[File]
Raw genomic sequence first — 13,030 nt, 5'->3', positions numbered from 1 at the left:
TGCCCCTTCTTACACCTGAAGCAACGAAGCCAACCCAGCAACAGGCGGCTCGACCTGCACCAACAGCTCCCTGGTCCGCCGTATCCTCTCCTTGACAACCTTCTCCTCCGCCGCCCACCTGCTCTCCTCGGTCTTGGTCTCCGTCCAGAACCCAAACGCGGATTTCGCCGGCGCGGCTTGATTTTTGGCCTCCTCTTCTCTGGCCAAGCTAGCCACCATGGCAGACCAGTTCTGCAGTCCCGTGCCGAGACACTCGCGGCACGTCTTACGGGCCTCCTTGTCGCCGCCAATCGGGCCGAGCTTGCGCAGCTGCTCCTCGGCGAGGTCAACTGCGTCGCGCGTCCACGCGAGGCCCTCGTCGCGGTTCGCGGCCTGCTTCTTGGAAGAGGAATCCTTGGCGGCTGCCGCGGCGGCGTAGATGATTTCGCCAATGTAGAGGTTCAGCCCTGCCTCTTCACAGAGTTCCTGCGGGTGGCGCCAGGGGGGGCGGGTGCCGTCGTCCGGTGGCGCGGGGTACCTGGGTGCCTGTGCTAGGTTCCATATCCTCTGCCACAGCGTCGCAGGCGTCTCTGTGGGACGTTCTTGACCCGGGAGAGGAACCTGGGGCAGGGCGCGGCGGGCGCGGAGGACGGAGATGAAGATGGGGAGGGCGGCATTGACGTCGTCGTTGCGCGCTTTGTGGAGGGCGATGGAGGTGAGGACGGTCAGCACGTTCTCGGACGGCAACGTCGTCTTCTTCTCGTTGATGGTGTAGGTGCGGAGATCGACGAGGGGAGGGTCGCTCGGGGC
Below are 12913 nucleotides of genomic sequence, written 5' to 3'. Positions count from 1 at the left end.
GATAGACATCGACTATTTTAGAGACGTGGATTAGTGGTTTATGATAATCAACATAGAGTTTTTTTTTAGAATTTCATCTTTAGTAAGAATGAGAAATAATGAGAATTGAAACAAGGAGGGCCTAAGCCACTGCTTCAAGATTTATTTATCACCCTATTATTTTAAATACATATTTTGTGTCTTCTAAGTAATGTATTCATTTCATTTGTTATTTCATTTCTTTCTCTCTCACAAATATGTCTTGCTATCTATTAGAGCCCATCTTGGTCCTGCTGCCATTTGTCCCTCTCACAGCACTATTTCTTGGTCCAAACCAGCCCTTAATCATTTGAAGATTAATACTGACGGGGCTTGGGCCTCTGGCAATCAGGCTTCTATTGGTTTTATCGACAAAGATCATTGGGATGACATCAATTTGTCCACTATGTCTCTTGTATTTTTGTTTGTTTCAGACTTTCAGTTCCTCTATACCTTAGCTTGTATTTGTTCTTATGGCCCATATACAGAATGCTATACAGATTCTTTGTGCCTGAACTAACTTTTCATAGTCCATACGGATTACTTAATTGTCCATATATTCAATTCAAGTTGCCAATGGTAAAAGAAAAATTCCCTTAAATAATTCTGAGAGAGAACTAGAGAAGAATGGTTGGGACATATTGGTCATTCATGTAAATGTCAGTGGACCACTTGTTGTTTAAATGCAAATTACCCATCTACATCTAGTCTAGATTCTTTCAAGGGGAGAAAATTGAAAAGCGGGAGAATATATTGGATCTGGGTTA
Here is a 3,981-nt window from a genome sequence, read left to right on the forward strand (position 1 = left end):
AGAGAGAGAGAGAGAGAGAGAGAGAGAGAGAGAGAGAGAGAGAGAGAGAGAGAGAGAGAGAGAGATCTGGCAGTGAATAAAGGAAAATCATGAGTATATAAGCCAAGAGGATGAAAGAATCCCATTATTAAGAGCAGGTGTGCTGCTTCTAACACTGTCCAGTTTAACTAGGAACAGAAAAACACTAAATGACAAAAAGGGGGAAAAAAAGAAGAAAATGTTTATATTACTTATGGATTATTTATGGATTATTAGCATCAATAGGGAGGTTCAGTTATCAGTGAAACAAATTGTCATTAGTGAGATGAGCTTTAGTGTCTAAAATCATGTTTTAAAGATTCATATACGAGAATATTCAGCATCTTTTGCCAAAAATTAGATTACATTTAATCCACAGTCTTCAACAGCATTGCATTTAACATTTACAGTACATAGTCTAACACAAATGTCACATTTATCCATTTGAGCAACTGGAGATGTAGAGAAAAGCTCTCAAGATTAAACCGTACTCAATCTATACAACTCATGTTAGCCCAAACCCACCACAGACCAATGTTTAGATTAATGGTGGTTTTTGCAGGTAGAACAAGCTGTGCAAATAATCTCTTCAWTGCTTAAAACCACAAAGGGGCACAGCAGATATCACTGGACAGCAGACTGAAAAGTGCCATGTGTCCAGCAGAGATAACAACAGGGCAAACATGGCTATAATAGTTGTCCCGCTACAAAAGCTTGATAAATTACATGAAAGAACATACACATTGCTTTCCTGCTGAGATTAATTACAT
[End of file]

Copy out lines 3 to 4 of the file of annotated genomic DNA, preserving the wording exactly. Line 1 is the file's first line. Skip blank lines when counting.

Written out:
Below are 12913 nucleotides of genomic sequence, written 5' to 3'. Positions count from 1 at the left end.
GATAGACATCGACTATTTTAGAGACGTGGATTAGTGGTTTATGATAATCAACATAGAGTTTTTTTTTAGAATTTCATCTTTAGTAAGAATGAGAAATAATGAGAATTGAAACAAGGAGGGCCTAAGCCACTGCTTCAAGATTTATTTATCACCCTATTATTTTAAATACATATTTTGTGTCTTCTAAGTAATGTATTCATTTCATTTGTTATTTCATTTCTTTCTCTCTCACAAATATGTCTTGCTATCTATTAGAGCCCATCTTGGTCCTGCTGCCATTTGTCCCTCTCACAGCACTATTTCTTGGTCCAAACCAGCCCTTAATCATTTGAAGATTAATACTGACGGGGCTTGGGCCTCTGGCAATCAGGCTTCTATTGGTTTTATCGACAAAGATCATTGGGATGACATCAATTTGTCCACTATGTCTCTTGTATTTTTGTTTGTTTCAGACTTTCAGTTCCTCTATACCTTAGCTTGTATTTGTTCTTATGGCCCATATACAGAATGCTATACAGATTCTTTGTGCCTGAACTAACTTTTCATAGTCCATACGGATTACTTAATTGTCCATATATTCAATTCAAGTTGCCAATGGTAAAAGAAAAATTCCCTTAAATAATTCTGAGAGAGAACTAGAGAAGAATGGTTGGGACATATTGGTCATTCATGTAAATGTCAGTGGACCACTTGTTGTTTAAATGCAAATTACCCATCTACATCTAGTCTAGATTCTTTCAAGGGGAGAAAATTGAAAAGCGGGAGAATATATTGGATCTGGGTTA